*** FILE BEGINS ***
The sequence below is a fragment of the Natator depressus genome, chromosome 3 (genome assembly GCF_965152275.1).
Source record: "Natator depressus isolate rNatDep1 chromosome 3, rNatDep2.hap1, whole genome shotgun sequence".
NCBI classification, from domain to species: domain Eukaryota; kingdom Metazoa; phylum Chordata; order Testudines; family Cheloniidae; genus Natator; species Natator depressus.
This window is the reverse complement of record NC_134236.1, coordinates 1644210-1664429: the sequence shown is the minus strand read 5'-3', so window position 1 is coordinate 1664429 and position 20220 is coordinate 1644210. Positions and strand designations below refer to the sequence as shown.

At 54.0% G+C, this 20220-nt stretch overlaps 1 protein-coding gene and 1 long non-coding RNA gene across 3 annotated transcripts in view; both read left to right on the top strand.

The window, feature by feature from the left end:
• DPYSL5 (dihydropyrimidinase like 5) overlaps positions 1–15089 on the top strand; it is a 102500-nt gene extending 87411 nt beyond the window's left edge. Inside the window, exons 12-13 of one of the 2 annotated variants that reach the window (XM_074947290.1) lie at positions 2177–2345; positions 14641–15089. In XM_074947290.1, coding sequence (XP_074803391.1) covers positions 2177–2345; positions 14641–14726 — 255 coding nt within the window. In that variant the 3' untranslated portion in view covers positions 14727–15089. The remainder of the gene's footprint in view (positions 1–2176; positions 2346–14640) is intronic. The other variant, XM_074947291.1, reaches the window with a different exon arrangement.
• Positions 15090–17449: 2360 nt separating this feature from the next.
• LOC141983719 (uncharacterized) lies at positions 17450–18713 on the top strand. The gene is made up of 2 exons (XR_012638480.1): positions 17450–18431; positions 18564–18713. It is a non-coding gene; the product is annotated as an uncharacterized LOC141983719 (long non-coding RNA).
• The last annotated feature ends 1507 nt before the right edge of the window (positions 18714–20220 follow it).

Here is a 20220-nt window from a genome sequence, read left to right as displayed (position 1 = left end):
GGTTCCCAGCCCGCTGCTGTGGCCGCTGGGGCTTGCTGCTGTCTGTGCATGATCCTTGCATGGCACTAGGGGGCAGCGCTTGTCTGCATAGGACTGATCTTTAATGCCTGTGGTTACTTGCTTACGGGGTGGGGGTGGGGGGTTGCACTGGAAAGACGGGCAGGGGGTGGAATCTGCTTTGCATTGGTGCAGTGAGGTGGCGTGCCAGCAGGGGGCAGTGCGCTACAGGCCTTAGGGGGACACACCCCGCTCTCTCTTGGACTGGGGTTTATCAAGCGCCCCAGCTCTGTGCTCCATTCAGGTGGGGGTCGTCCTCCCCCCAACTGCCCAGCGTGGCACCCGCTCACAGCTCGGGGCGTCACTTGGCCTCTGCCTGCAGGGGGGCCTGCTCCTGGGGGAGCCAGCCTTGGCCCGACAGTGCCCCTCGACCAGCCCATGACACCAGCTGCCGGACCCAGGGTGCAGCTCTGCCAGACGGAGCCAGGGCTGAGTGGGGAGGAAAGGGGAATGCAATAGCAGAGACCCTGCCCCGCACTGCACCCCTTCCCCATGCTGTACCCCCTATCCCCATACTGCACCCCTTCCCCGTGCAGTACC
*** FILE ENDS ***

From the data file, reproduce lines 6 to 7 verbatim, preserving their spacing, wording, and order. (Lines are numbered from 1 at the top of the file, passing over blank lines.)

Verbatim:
The window, feature by feature from the left end:
• DPYSL5 (dihydropyrimidinase like 5) overlaps positions 1–15089 on the top strand; it is a 102500-nt gene extending 87411 nt beyond the window's left edge. Inside the window, exons 12-13 of one of the 2 annotated variants that reach the window (XM_074947290.1) lie at positions 2177–2345; positions 14641–15089. In XM_074947290.1, coding sequence (XP_074803391.1) covers positions 2177–2345; positions 14641–14726 — 255 coding nt within the window. In that variant the 3' untranslated portion in view covers positions 14727–15089. The remainder of the gene's footprint in view (positions 1–2176; positions 2346–14640) is intronic. The other variant, XM_074947291.1, reaches the window with a different exon arrangement.